Orpheum Theater


112 South State Street
Built 1907
Architects: Holabird & Roche

Orpheum Theater, ca. 1907

Orpheum Theater, ca. 1907

When it opened in 1907, the Orpheum Theater was one of the largest and most popular vaudeville theaters in Chicago. Located on State Street near Monroe in the heart of the Loop, the theater was ideally situated to attract large crowds. During its early years, the Orpheum offered “continuous vaudeville.” The first show of the day began at nine in the morning and performances continued until eleven in the evening, pausing only long enough to clear out one audience and usher in the next. At a rate of fifteen fifty-minute shows a day, the seven-hundred-seat theater could accomodate nearly 325,000 patrons a month. Actual monthly attendance typically reached 200,000, or over sixty percent capacity, a remarkable figure given the number of early morning performances. Saturdays were the busiest days at the Orpheum, when attendance often surpassed 10,000.

The Orpheum was part of the booming Jones, Linick, and Schaefer theater circuit, a chain of Chicago vaudeville and movie houses run by impresario Aaron J. Jones. Other Jones, Linick, and Schaefer theaters included the adjoining Bijou Dream Theater at 178 State Street and several showplaces at the city’s two amusement parks, White City and Riverview Park.

Orpheum Theater, interior view, ca. 1911

Orpheum Theater, interior view, ca. 1911

What distinguished the Orpheum from the city’s other vaudeville houses was not only its highly accessible location, but also its sumptuous appearance and well-disciplined personnel. The theater’s entryway, which consisted of a two-story arch adorned by classical sculptures and bright electric lights, was purposely designed to catch the eye of passersby and quickly became a State Street landmark. The theater itself was housed in the first two floors of the five-story structure. Its double-aisled main floor featured plush, opera-style seats and the brass-railed balcony included several boxes that were comparable in size and comfort to those of any “legitimate” theater in the city. The Orpheum’s six-thousand-dollar ventilation system, which provided a steady flow of fresh, water-cooled air throughout the theater, was state-of-the-art and won the praise of reformers who often cited, justifiably or not, the lack of ventilation in theaters as a serious health threat.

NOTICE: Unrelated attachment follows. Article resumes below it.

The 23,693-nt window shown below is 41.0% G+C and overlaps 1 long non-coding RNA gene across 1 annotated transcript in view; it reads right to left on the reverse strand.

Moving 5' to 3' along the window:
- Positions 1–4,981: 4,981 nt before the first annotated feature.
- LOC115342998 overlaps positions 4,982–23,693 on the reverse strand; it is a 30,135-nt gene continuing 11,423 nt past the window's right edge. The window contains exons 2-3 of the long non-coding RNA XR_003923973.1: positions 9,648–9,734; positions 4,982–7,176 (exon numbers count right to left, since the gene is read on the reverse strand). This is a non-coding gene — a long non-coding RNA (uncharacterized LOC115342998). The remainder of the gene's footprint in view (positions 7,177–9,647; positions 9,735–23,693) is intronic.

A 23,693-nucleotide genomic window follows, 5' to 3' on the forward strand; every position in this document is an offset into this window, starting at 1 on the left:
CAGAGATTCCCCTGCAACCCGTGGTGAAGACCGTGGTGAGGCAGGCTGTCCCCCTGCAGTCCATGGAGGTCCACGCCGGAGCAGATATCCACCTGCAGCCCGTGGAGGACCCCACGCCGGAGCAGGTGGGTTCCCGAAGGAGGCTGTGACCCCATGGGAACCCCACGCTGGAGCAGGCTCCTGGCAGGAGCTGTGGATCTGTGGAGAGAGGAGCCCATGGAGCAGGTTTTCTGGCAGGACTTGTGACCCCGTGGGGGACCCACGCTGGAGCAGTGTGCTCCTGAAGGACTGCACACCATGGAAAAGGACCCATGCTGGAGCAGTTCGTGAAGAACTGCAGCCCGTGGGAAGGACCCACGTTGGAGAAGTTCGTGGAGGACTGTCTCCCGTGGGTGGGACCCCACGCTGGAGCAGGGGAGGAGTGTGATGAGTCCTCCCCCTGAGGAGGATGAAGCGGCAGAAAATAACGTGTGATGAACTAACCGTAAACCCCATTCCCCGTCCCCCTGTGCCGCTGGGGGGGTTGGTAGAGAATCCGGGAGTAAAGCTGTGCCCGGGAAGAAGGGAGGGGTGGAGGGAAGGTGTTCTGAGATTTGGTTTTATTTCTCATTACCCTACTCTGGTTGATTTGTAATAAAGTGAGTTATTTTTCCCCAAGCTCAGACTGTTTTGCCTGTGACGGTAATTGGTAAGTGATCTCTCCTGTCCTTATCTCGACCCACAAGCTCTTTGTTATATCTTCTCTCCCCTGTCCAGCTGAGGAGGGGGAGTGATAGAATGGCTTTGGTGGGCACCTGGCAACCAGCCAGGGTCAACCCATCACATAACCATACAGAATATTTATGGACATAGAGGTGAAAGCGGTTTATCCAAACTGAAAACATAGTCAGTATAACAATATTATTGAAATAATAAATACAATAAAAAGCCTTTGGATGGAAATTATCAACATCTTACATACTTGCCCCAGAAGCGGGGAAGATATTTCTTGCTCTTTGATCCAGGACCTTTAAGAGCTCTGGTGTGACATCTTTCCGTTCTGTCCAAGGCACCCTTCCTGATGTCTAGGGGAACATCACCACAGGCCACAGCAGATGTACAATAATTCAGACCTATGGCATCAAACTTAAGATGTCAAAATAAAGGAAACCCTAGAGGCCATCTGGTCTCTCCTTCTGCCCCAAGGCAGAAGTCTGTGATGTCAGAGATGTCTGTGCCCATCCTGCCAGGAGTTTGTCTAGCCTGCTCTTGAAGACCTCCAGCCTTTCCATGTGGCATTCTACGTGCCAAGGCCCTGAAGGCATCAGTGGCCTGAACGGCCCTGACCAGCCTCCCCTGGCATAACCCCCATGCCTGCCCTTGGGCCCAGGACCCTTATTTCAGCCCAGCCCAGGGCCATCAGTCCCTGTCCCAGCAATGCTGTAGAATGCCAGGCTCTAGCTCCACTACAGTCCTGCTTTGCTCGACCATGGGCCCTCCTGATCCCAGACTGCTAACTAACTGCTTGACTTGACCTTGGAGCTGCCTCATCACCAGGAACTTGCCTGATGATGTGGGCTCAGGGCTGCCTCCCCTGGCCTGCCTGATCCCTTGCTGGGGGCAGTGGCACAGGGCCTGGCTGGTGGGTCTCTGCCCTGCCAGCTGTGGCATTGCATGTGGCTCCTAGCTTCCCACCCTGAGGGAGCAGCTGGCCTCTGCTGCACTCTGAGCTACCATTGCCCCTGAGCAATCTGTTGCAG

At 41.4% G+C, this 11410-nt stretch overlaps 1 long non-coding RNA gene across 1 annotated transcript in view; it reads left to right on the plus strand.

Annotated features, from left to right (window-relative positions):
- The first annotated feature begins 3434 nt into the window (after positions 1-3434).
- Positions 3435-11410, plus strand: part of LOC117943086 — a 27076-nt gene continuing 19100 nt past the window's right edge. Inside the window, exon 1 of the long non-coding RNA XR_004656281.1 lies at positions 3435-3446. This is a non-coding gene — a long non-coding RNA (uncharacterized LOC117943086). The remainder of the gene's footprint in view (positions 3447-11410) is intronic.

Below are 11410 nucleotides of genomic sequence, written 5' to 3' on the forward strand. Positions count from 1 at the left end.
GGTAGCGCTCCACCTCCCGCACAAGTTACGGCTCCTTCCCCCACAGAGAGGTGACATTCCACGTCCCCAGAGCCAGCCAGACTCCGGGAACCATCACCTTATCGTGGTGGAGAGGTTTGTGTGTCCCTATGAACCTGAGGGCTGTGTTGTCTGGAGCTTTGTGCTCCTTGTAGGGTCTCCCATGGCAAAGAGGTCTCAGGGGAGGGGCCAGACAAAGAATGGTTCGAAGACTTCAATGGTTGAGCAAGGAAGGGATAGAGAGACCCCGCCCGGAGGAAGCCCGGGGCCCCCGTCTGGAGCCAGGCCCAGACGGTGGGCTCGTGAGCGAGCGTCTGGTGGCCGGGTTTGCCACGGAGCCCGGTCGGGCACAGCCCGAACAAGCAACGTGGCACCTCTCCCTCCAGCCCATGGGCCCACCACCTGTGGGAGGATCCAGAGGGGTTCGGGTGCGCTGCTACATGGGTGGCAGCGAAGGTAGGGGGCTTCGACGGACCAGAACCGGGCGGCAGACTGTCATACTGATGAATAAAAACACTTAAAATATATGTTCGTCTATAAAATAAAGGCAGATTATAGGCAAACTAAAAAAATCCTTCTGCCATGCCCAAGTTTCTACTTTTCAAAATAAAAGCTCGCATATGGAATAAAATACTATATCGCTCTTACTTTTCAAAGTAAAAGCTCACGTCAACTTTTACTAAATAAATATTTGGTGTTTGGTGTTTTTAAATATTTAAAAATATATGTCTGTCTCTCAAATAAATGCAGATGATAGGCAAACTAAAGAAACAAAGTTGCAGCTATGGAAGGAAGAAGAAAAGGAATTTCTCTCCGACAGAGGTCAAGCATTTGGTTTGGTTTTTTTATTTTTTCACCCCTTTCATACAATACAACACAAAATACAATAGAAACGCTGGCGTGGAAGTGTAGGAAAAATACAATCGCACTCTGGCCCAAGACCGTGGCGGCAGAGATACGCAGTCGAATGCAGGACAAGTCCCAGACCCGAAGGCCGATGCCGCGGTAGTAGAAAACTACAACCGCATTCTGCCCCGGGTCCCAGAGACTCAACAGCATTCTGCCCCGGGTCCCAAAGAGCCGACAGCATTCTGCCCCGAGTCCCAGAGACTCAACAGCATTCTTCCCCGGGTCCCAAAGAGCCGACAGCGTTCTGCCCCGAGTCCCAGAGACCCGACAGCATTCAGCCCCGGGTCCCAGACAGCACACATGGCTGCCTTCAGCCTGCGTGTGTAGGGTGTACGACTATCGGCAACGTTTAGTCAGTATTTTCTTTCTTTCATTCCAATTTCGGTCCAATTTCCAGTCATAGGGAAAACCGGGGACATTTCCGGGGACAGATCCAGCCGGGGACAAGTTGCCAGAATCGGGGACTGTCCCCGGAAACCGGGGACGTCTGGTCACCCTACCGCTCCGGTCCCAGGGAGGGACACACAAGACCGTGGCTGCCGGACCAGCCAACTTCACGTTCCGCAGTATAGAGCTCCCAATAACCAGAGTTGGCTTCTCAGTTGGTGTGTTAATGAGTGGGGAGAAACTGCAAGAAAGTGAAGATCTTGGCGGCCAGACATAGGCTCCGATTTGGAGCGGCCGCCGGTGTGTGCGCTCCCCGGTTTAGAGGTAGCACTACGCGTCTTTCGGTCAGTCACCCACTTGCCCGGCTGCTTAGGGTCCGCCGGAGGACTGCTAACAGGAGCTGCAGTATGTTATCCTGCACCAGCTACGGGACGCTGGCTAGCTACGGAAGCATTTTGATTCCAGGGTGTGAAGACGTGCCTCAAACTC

High-quality customer service also attracted Chicagoans to the Orpheum. The thirty-five-person workforce included approximately two dozen ushers who were rigorously trained in how best to treat visitors to the theater. Ushers and other theater service personnel were expected by management to be polite and courteous at all times and to use “please” whenever speaking to a patron. House manager Samuel Levin frequently reminded his employees that any sign of neglect or disrespect toward a customer would not be tolerated. It was in part the high level of customer service that gave the Orpheum a reputation among patrons as the premiere vaudeville house in the city and gave them the willingness to pay ten cents for admission when theaters just down the street charged only five.

In 1909, the owners of the Orpheum dropped the vaudeville program and switched to showing motion pictures interspersed by sing-along slide shows, a popular diversion in its day. The switch to movies increased the theater’s popularity and number of patrons. In 1913, for instance, the theater attracted over 2.64 million customers, more than Chicago’s total population at the time. Such numbers, observed Variety, earned “something in the neighborhood of a hundred thousand dollars profit for the owners.”


Internet Resources
Photograph: Orpheum Theater, exterior view, ca. 1907 [Univ. of Minnesota Library]


Source: Variety, 16 Jan. 1914, 23.

Image sources: “Orpheum Theatre, 174-176 State Street, Chicago,” postcard, The Simplicity Co., n.d.; Motion Picture World, 14 Oct 1911, pg. 116.

 

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